There, the American delegation held talks with the Turkish leader Recep Tayyip Erdogan – a visit that comes at a time of heightened tensions between the two NATO allies.
“Today the United States and Turkey have agreed to a ceasefire in Syria,” Pence announced during a joint press conference with US Secretary of State Mike Pompeo.
The ceasefire between the Turkish military backed by affiliated militants and the Kurdish-led fighters is set to last 120 hours. This time will be spent on the withdrawal of the Kurdish forces from the 20-mile (32 kilometer) strip along the Syrian border, where Turkey wants to set up a “safe zone.”
According to a text of the agreement, Ankara promised that the military operation, dubbed ‘Peace Spring’, will be “halted upon completion of this withdrawal.” The “safe zone” in question, the text says, “will be primarily enforced by the Turkish Armed Forces.”
During the 120-hour period no further sanctions – triggered by the Turkish incursion – will be imposed on Ankara. When the ceasefire becomes a “permanent” one, Washington will cancel the executive restrictions against Turkey, Pence explained.
The US President Donald Trump, for his part, stated that the sanctions were no longer necessary after the deal had been agreed upon. Hailing the “amazing” outcome of the negotiations,Trump also said that it required a “tough love” to get the deal done.
Meanwhile, the US and Turkish sides managed to produce some conflicting accounts of the meeting. While Pence insisted Ankara promised to not attack the Syrian border town of Kobani, Turkey’s FM later said no such commitments were made.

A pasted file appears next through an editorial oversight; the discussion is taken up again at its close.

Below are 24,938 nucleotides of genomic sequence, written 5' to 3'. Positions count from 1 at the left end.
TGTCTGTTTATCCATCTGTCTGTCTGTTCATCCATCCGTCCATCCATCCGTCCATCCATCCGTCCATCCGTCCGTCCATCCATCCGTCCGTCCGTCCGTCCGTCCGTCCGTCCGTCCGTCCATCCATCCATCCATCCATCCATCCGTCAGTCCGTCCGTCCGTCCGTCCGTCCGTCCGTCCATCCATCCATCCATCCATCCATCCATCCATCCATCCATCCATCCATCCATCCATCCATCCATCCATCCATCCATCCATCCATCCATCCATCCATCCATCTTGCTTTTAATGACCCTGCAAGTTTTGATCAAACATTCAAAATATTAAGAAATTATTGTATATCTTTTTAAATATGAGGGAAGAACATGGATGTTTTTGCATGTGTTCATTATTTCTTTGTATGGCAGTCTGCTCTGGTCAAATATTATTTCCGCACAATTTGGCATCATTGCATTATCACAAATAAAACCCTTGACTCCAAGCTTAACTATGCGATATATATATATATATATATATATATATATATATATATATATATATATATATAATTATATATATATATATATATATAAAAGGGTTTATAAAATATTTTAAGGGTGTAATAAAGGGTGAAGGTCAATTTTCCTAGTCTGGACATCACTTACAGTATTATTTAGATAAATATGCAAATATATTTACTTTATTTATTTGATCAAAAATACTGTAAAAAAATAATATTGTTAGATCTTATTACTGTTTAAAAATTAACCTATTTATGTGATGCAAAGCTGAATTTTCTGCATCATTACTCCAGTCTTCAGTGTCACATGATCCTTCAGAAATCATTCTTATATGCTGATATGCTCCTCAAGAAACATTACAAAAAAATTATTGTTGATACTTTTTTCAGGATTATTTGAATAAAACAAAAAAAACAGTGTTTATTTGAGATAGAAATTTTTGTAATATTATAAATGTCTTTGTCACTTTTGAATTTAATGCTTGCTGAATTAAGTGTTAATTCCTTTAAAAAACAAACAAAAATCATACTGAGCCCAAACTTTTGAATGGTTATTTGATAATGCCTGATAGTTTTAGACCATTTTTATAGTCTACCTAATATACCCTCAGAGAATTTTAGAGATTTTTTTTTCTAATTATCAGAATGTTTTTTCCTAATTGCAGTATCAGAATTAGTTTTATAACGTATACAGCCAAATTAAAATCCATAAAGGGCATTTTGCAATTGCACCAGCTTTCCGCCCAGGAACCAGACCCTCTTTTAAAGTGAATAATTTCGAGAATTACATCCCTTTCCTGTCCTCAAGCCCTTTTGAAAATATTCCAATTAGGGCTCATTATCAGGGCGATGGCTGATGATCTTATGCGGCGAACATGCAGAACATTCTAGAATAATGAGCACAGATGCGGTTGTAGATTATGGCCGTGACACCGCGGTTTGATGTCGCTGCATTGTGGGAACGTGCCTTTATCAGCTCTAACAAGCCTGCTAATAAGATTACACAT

Apart from that, the town – as well as several other locations close to the country’s border – was already entered by Syria’s Army, according to state media. Last weekend, Damascus seemingly reached a deal with the Kurds and vowed to protect its soil from “Turkish aggression.” Therefore, it remains unclear whether Ankara will actually press forward with occupying all of its envisioned “safe zone.”
‘Peace Spring’ kicked off last Wednesday, targeting the northeastern parts of Syria controlled by the Kurdish-led militias – namely the so-called Syria Democratic Forces (SDF) group. While the SDF used to be the key US ally in its fight against Islamic State (IS, formerly ISIS), Ankara regards the group as an offshoot of the outlawed Kurdistan Workers’ Party (PKK).
The PKK, listed as a terrorist organization by both Ankara and Washington, has been waging a low-intensity insurgence in Turkey’s southeast for decades.The operation – repeatedly mulled for months – began just two days after Trump announced his decision to pull American troops from Syria’s northeast. The move caused an uproar in Washington and was branded a betrayal of the Kurds. As the ‘Peace Spring’ gained momentum, further US servicemen were pulled out of the combat zone.
Ankara’s offensive drew widespread international condemnation and already resulted in a number of countries suspending arms exports to Turkey. Facing mounting criticism, the US president himself insisted that he had not endorsed the operation by any means, and repeatedly threatened Turkey with “devastating” sanctions, as well as executively implementing a set of restrictions against it. Ankara fired b ack, saying it will not yield down to any pressure and that it has bee targetiong “terrorists.”